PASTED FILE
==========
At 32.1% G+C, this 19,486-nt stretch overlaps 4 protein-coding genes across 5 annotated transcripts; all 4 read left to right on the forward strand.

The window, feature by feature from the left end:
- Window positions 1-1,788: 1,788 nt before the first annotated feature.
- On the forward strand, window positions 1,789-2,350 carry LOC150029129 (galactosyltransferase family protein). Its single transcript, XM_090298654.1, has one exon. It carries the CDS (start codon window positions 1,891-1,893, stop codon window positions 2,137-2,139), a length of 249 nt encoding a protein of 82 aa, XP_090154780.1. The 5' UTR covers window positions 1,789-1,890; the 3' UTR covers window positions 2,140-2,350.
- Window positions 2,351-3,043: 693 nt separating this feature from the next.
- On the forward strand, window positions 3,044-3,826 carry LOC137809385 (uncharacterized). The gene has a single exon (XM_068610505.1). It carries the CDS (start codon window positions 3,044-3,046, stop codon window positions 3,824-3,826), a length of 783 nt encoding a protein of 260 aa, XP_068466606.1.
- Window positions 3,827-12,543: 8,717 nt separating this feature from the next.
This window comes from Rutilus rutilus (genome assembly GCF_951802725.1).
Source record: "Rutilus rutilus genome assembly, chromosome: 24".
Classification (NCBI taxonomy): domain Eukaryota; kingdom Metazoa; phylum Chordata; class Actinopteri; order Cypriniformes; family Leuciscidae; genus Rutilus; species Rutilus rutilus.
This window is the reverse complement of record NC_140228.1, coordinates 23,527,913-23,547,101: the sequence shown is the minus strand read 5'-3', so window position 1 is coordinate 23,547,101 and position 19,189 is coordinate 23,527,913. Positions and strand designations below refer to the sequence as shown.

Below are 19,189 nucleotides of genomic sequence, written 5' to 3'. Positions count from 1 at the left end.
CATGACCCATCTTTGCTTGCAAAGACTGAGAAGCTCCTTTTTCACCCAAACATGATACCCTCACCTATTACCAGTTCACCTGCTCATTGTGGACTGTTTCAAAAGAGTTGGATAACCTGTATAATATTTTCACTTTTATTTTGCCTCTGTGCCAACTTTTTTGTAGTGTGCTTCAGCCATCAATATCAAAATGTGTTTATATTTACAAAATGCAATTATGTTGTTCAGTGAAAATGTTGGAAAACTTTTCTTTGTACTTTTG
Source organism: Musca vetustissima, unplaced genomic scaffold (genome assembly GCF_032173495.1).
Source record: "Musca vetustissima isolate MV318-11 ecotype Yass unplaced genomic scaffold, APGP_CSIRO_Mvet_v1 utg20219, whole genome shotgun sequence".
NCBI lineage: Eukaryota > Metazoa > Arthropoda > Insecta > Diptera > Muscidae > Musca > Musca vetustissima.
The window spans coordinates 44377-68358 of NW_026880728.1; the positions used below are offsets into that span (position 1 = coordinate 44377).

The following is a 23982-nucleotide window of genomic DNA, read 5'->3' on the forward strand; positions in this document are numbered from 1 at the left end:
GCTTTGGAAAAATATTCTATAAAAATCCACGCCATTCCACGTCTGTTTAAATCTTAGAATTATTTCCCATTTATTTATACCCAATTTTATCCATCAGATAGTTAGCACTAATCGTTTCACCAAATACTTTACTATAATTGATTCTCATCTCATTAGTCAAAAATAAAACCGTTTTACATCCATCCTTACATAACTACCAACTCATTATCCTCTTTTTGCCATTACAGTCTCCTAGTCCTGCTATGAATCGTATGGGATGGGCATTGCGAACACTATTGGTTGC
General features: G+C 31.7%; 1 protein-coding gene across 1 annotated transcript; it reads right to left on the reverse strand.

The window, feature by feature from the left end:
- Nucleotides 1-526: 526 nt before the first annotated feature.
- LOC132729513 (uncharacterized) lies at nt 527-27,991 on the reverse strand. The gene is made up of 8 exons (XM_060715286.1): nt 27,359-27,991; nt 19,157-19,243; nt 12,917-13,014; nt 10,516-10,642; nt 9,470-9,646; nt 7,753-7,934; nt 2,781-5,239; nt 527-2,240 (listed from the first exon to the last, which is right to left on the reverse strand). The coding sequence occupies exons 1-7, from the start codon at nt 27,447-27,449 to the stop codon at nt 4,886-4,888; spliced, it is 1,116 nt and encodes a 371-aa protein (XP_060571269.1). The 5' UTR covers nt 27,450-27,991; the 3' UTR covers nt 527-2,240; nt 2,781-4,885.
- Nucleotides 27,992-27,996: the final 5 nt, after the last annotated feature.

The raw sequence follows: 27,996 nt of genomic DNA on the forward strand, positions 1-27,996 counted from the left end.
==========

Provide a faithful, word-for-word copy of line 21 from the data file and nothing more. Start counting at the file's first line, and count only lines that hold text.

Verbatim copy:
The window, feature by feature from the left end: